In case you missed the launch of "Applied to Pensions, Risk is a Four-Letter Word" by Dr. Susan Mangiero and ERISA attorney Nancy Ross (CFO Magazine, November 8, 2012), experts conclude that Chief Financial Officers need to do their homework before entering into a particular deal. "Beyond the obvious number-crunching needed to vet what's often a large dollar transaction, the decision to de-risk should minimally include:
- A thorough evaluation of the financial, operational, and legal strength of the annuity provider as required by the U.S. Department of Labor Interpretative Bulletin 95-1.
- Independent pricing of any hard-to-value assets that will be contributed as part of a de-risking deal.
- Economic assessment of opportunity costs in a low interest rate environment and whether it is better to delay a transaction or close immediately.
- Review of vendor and counterparty contracts that may need to be unwound in the event of a full transfer of pension assets and liabilities to a third party.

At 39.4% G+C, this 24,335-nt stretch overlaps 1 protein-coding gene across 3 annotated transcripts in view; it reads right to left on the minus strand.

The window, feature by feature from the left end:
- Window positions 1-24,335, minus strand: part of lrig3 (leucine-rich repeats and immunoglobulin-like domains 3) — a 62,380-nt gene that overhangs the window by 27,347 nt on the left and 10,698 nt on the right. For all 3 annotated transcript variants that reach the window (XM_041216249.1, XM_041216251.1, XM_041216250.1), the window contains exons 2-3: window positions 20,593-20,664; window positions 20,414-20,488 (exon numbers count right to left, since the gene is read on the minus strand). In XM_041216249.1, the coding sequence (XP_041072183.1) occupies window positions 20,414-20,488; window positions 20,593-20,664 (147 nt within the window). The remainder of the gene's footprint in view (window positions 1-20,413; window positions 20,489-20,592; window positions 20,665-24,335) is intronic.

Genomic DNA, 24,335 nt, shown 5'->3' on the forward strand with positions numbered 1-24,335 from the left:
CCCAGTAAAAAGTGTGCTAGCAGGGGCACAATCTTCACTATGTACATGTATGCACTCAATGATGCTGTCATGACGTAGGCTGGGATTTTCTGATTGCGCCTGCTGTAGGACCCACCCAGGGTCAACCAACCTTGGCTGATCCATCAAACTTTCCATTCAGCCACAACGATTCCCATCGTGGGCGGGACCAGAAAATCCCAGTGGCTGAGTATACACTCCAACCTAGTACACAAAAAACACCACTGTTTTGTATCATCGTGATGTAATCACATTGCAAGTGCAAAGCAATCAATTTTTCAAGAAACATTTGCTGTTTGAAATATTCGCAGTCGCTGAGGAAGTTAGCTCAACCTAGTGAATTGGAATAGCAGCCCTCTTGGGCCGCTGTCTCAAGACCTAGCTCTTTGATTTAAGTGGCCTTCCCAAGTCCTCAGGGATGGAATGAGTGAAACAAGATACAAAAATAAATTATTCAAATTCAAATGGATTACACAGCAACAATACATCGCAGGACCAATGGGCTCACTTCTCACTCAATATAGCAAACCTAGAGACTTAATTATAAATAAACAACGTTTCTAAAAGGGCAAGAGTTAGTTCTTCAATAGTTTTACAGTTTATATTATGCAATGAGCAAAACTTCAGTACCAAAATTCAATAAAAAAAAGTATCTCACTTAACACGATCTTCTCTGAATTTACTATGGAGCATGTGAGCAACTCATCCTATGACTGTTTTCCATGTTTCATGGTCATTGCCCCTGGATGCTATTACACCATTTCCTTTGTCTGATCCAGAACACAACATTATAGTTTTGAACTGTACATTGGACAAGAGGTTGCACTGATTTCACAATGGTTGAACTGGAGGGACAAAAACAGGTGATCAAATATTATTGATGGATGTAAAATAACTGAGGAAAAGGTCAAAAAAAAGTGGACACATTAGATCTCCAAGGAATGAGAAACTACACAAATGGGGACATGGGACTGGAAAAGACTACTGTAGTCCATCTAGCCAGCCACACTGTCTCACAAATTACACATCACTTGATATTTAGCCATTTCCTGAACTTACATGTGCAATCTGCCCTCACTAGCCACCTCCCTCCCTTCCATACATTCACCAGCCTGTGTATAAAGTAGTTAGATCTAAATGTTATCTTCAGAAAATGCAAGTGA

- Review of direct and indirect fee amounts to be paid by a plan sponsor as the result of a de-risking transaction.
- Assessment of litigation risk associated with plan participants asserting that they've been unfairly treated as the result of a pension de-risking arrangement.
- Creation of a strategic communications action plan to ensure that plan participants, shareholders, and other relevant constituencies are provided with adequate information."
In a related commentary, ERISA Stephen Rosenberg describes the chaos in the defined benefit plan market that continues to give plan sponsors pause about staying with the status quo. Click to read "On Getting Out of the Pension Business."